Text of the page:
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AES-CCM Elliptic Curve Cryptography (ECC) Cipher Suites for TLS
RFC 7251

Approval announcement
Draft of message to be sent after approval:

Announcement

From: The IESG <iesg-secretary@ietf.org>
To: IETF-Announce <ietf-announce@ietf.org>
Cc: RFC Editor <rfc-editor@rfc-editor.org>
Subject: Document Action: 'AES-CCM ECC Cipher Suites for TLS' to Informational RFC (draft-mcgrew-tls-aes-ccm-ecc-08.txt)

The IESG has approved the following document:
- 'AES-CCM ECC Cipher Suites for TLS'
  (draft-mcgrew-tls-aes-ccm-ecc-08.txt) as Informational RFC

This document has been reviewed in the IETF but is not the product of an
IETF Working Group.

The IESG contact person is Sean Turner.

A URL of this Internet Draft is:
http://datatracker.ietf.org/doc/draft-mcgrew-tls-aes-ccm-ecc/


Ballot Text

Technical Summary

The document describes the use of Advanced Encryption
Standard (AES) in Counter with CBC-MAC Mode (CCM) in
several TLS ciphersuites. AES-CCM provides both
authentication and confidentiality and uses as its only
primitive the AES encrypt operation (the AES decrypt
operation is not needed).  This makes it amenable to
compact implementations, which is advantageous in
constrained environments. The use of AES-CCM has
been specified for IPsec ESP and 802.15.4 wireless
networks. The document utilizes the AEAD facility
within TLS 1.2 (RFC5246) and the AES-CCM-based
AEAD algorithms defined in RFC5116 and RFC6655.
All of these algorithms use AES-CCM; some have
shorter authentication tags, and are therefore more
suitable for use across networks in which bandwidth
is constrained and message sizes may be small. The
ciphersuites defined in this document use Ephemeral
Elliptic Curve Diffie-Hellman (ECDHE) as their key
establishment mechanism; these ciphersuites can
be used with DTLS (RFC6347).

Working Group Summary

The document was proposed to the TLS working group.
The TLS working group did not believe it needed WG
adoption and suggested publication as an individual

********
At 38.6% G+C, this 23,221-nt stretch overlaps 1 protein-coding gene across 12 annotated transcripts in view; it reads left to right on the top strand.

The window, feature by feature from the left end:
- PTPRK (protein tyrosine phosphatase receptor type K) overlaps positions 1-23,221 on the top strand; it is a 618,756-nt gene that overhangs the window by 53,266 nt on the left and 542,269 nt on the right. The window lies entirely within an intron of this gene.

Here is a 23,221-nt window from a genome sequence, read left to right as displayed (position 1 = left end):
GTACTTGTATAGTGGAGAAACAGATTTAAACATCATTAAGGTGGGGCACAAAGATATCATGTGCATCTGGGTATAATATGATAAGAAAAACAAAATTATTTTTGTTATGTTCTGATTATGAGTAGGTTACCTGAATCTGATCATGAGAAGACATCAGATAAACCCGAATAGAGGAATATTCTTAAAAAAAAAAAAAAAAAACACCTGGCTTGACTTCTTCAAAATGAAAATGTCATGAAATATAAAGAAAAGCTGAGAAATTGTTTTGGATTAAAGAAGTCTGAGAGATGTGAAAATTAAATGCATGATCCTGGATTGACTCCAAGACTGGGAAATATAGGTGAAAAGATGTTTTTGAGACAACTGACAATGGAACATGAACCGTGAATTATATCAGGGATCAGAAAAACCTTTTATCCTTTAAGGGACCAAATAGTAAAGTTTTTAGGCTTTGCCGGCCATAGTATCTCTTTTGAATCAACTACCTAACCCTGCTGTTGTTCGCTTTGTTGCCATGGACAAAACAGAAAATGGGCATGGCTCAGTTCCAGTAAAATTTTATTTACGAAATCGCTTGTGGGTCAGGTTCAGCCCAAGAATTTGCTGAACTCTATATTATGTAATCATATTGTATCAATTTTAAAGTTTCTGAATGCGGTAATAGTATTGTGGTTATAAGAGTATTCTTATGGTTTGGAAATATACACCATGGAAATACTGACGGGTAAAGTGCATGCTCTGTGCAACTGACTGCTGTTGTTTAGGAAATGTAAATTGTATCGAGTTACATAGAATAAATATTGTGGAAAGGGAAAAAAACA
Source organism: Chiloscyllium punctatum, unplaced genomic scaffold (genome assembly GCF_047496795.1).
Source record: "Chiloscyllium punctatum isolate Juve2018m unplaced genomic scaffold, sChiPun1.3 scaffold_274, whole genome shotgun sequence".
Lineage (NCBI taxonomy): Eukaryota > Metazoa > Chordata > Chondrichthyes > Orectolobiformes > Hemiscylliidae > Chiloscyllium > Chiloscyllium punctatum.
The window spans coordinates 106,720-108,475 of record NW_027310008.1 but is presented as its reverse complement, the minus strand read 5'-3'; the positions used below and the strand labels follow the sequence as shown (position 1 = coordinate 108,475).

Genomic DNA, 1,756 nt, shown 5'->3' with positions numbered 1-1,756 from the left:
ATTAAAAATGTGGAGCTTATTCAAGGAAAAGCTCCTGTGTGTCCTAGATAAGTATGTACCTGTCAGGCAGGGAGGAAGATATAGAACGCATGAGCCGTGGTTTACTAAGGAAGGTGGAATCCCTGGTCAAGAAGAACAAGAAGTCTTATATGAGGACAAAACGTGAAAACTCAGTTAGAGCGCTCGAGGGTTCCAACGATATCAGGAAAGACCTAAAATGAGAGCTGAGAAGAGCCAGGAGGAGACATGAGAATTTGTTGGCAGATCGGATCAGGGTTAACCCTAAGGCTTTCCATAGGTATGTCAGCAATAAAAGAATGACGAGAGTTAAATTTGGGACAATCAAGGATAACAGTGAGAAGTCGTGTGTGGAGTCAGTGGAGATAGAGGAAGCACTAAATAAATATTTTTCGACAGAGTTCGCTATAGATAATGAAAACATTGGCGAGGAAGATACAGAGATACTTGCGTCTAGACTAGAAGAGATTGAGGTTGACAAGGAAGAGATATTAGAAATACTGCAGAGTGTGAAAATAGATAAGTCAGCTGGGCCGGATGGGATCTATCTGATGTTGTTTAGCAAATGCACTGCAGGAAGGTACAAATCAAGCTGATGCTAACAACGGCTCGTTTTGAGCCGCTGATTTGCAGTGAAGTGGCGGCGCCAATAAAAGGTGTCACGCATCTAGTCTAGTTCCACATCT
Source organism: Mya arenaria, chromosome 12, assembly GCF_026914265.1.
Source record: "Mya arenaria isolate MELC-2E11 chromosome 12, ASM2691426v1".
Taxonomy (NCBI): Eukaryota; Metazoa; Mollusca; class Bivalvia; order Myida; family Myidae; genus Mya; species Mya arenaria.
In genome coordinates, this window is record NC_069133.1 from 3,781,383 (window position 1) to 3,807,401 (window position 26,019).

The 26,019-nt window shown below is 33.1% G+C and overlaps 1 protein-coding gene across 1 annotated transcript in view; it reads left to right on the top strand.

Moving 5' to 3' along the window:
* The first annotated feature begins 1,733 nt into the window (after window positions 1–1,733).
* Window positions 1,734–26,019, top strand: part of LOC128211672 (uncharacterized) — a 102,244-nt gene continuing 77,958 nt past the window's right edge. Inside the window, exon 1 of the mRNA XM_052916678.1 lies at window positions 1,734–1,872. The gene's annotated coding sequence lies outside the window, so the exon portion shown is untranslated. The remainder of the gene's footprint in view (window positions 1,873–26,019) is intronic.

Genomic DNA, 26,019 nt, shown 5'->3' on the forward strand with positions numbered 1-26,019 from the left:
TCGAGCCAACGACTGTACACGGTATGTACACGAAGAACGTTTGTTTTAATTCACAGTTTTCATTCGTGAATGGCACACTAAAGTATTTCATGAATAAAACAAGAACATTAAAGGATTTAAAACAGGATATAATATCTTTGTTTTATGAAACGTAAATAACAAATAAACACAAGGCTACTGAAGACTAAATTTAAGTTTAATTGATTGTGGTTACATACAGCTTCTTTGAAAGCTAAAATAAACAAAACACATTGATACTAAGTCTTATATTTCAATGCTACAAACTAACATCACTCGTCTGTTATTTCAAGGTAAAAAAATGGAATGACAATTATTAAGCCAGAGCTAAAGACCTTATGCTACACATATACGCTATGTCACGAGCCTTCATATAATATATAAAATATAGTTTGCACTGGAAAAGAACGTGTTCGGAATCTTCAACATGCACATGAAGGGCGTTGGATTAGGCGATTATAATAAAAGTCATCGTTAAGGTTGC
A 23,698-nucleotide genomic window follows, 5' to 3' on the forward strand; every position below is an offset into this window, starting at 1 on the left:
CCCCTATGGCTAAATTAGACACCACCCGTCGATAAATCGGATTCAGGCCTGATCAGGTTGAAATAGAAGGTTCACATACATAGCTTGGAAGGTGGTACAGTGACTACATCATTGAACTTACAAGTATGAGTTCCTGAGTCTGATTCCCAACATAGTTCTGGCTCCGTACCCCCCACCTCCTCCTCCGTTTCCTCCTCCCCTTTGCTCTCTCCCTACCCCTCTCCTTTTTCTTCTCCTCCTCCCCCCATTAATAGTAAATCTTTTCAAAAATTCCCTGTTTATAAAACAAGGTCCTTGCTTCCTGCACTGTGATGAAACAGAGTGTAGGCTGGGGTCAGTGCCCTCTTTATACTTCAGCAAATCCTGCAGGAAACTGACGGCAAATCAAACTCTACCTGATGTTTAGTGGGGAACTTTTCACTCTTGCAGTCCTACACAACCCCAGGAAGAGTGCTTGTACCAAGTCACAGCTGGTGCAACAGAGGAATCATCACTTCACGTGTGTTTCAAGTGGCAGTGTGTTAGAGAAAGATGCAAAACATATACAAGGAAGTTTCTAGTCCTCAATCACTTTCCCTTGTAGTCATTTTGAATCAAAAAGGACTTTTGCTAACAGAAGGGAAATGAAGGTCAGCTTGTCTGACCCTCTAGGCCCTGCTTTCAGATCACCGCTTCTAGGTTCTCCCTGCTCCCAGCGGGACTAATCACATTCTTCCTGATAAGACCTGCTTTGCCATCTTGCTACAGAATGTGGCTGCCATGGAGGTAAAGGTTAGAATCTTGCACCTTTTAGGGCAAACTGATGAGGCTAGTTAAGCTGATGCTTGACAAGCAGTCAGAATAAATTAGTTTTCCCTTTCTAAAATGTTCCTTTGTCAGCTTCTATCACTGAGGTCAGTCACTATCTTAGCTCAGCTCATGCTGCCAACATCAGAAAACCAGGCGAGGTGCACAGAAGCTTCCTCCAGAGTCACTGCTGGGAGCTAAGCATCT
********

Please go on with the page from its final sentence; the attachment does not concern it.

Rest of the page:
submission. It was suggested that the intended status
be informational to bring it inline with RCC 5289. There
was some concern regarding adding yet more
ciphersuites for TLS however RFC 6655 was published
which does set a precedent for the use of
AES-CCM-based ciphersuites.

Document Quality

There are numerous existing implementations of the
protocol as it is currently being adopted and tested by
ZigBee Alliance members involved in the development
of the ZigBee IP stack and Smart Energy Profile version
2 (SEP2). There are currently 7 independent vendors
implementing the protocol for ZigBee IP and over 20 for
SEP2. The ciphersuites are also specified for use with
CoAP (draft-ietf-core-coap) in conjunction with DTLS.

Personnel

The Document Shepherd is Robert Cragie.
The Responsible Area Director is Sean Turner.

RFC Editor Note

Please make the following changes:

1) In Section 1:

OLD:

   This document describes the use of Advanced Encryption Standard (AES)
   [AES] in Counter with CBC-MAC Mode (CCM) [CCM] in several TLS
   ciphersuites.  AES-CCM provides both authentication and
   confidentiality and uses as its only primitive the AES encrypt
   operation (the AES decrypt operation is not needed).

NEW:

  This document describes the use of Advanced Encryption Standard (AES)
   [AES] in Counter with CBC-MAC Mode (CCM) [CCM] in several TLS
   ciphersuites.  AES-CCM provides both authentication and
   confidentiality (encryption and decryption) and uses as its only primitive
   the AES encrypt block cipher operation.

2) In Section 2:

OLD:

o  The server's certificate SHOULD contain a suitable ECC public key,
      SHOULD be signed with a suitable ECC public key, and the elliptic
      curve and hash function SHOULD be selected to ensure a uniform
      security level; guidance on acceptable choices of hashes and
      curves that can be used with each ciphersuite is detailed in
      Section 2.2.  The Signature Algorithms extension (Section
      7.4.1.4.1 of [RFC5246]) SHOULD be used to indicate support of
      those signature and hash algorithms.  If a client certificate is
      used, the same criteria SHOULD apply to it.

NEW:

o If the server uses a certificate, then the requirements in RFC 4492 apply:
    “The server's certificate MUST contain an ECDSA-capable public key
      and be signed with ECDSA.”  Guidance on acceptable choices of hashes
      and curves that can be used with each ciphersuite is detailed in
      Section 2.2.  The Signature Algorithms extension (Section
      7.4.1.4.1 of [RFC5246]) SHOULD be used to indicate support of
      those signature and hash algorithms.  If a client certificate is
      used, the same criteria SHOULD apply to it.

3) In the Security Considerations:

OLD:

   The IV construction in Section 2 is designed to prevent counter reuse.

NEW:

   The IV construction in Section 2 is designed to prevent counter reuse.

RFC Editor Note